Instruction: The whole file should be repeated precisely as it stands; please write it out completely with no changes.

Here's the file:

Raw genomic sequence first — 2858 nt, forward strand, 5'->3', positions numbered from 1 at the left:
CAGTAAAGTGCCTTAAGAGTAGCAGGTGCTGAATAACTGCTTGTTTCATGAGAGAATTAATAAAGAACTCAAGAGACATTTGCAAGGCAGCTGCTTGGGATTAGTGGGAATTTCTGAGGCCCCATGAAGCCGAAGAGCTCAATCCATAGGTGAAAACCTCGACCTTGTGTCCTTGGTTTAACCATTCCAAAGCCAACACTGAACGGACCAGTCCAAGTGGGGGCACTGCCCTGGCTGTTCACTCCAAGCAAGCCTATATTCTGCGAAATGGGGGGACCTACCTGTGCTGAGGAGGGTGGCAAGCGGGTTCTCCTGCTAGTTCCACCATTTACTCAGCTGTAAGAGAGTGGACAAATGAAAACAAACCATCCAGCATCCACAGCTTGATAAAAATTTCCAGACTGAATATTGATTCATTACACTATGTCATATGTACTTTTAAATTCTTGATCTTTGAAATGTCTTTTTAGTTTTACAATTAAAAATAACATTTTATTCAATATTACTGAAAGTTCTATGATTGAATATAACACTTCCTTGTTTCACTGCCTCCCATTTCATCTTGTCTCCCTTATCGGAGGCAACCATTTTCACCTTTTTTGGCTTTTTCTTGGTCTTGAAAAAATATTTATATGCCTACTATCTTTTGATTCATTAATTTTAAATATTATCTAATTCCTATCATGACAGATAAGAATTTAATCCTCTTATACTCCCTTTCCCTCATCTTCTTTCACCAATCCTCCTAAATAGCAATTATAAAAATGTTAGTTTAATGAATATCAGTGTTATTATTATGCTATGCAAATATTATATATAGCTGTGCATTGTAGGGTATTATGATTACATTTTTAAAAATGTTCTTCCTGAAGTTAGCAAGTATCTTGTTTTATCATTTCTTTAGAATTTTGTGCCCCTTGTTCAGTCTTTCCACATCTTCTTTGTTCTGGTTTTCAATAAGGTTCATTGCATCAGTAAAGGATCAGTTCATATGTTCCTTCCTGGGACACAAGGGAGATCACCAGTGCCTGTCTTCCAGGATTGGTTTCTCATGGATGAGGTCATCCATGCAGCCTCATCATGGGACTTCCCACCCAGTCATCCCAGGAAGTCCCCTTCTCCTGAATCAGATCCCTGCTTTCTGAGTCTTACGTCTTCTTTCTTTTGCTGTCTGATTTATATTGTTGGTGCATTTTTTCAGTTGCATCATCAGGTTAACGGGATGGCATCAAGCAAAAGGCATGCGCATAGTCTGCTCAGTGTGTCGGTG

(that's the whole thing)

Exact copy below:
Raw genomic sequence first — 2858 nt, forward strand, 5'->3', positions numbered from 1 at the left:
CAGTAAAGTGCCTTAAGAGTAGCAGGTGCTGAATAACTGCTTGTTTCATGAGAGAATTAATAAAGAACTCAAGAGACATTTGCAAGGCAGCTGCTTGGGATTAGTGGGAATTTCTGAGGCCCCATGAAGCCGAAGAGCTCAATCCATAGGTGAAAACCTCGACCTTGTGTCCTTGGTTTAACCATTCCAAAGCCAACACTGAACGGACCAGTCCAAGTGGGGGCACTGCCCTGGCTGTTCACTCCAAGCAAGCCTATATTCTGCGAAATGGGGGGACCTACCTGTGCTGAGGAGGGTGGCAAGCGGGTTCTCCTGCTAGTTCCACCATTTACTCAGCTGTAAGAGAGTGGACAAATGAAAACAAACCATCCAGCATCCACAGCTTGATAAAAATTTCCAGACTGAATATTGATTCATTACACTATGTCATATGTACTTTTAAATTCTTGATCTTTGAAATGTCTTTTTAGTTTTACAATTAAAAATAACATTTTATTCAATATTACTGAAAGTTCTATGATTGAATATAACACTTCCTTGTTTCACTGCCTCCCATTTCATCTTGTCTCCCTTATCGGAGGCAACCATTTTCACCTTTTTTGGCTTTTTCTTGGTCTTGAAAAAATATTTATATGCCTACTATCTTTTGATTCATTAATTTTAAATATTATCTAATTCCTATCATGACAGATAAGAATTTAATCCTCTTATACTCCCTTTCCCTCATCTTCTTTCACCAATCCTCCTAAATAGCAATTATAAAAATGTTAGTTTAATGAATATCAGTGTTATTATTATGCTATGCAAATATTATATATAGCTGTGCATTGTAGGGTATTATGATTACATTTTTAAAAATGTTCTTCCTGAAGTTAGCAAGTATCTTGTTTTATCATTTCTTTAGAATTTTGTGCCCCTTGTTCAGTCTTTCCACATCTTCTTTGTTCTGGTTTTCAATAAGGTTCATTGCATCAGTAAAGGATCAGTTCATATGTTCCTTCCTGGGACACAAGGGAGATCACCAGTGCCTGTCTTCCAGGATTGGTTTCTCATGGATGAGGTCATCCATGCAGCCTCATCATGGGACTTCCCACCCAGTCATCCCAGGAAGTCCCCTTCTCCTGAATCAGATCCCTGCTTTCTGAGTCTTACGTCTTCTTTCTTTTGCTGTCTGATTTATATTGTTGGTGCATTTTTTCAGTTGCATCATCAGGTTAACGGGATGGCATCAAGCAAAAGGCATGCGCATAGTCTGCTCAGTGTGTCGGTG